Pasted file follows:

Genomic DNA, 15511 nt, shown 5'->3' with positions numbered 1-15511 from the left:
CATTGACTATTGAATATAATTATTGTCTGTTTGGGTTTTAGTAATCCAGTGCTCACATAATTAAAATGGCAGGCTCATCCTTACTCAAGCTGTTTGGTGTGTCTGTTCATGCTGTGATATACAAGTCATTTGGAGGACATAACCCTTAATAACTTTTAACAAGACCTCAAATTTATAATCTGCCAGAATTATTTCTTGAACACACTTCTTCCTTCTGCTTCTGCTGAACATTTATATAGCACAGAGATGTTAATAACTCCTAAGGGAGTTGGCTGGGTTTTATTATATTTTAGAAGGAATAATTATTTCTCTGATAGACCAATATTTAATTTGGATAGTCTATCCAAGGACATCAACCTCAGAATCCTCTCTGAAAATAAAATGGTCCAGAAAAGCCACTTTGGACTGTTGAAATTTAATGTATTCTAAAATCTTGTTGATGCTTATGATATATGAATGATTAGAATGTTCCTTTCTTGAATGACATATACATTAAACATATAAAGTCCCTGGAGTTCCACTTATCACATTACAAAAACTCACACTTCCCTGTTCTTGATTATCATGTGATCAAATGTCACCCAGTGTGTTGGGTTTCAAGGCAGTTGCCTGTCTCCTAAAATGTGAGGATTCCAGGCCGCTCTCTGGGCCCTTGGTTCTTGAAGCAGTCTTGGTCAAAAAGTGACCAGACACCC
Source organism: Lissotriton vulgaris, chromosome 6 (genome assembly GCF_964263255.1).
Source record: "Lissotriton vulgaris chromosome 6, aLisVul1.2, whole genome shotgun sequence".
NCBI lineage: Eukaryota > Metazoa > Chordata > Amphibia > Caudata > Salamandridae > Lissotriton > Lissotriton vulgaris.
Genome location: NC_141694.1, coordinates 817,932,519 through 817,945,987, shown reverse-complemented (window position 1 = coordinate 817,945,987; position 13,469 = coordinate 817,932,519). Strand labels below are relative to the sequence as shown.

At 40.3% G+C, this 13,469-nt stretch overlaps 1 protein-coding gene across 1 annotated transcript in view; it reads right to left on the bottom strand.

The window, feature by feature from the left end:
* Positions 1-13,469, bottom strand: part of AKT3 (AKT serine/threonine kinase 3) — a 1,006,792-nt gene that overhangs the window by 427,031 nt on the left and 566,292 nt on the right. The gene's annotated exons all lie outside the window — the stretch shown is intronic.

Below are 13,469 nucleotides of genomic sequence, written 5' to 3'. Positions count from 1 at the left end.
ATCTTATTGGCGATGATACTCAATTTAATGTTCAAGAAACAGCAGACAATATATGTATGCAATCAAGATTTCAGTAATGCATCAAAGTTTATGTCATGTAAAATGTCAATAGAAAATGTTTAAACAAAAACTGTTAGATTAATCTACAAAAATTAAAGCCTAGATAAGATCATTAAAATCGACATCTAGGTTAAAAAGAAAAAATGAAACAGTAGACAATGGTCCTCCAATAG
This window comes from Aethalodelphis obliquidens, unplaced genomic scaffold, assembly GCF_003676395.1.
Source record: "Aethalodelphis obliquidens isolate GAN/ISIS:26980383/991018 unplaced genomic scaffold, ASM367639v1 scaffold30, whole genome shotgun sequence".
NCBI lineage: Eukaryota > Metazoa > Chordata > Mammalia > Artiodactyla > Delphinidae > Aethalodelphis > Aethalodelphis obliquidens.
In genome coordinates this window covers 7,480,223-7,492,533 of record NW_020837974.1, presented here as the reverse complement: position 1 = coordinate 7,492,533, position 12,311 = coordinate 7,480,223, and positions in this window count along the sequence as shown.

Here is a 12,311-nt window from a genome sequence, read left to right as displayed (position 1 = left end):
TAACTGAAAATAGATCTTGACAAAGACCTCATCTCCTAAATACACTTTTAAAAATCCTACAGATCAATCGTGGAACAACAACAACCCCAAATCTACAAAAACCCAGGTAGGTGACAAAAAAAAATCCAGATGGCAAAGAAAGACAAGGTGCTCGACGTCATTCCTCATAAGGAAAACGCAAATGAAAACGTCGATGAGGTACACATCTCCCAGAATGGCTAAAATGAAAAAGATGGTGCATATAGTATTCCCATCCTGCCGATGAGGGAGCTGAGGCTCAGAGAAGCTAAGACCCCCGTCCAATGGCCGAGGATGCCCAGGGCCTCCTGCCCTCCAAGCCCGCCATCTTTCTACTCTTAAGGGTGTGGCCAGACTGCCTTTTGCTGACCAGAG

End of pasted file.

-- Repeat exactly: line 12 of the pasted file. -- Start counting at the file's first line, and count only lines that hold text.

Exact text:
This window comes from Aethalodelphis obliquidens, unplaced genomic scaffold, assembly GCF_003676395.1.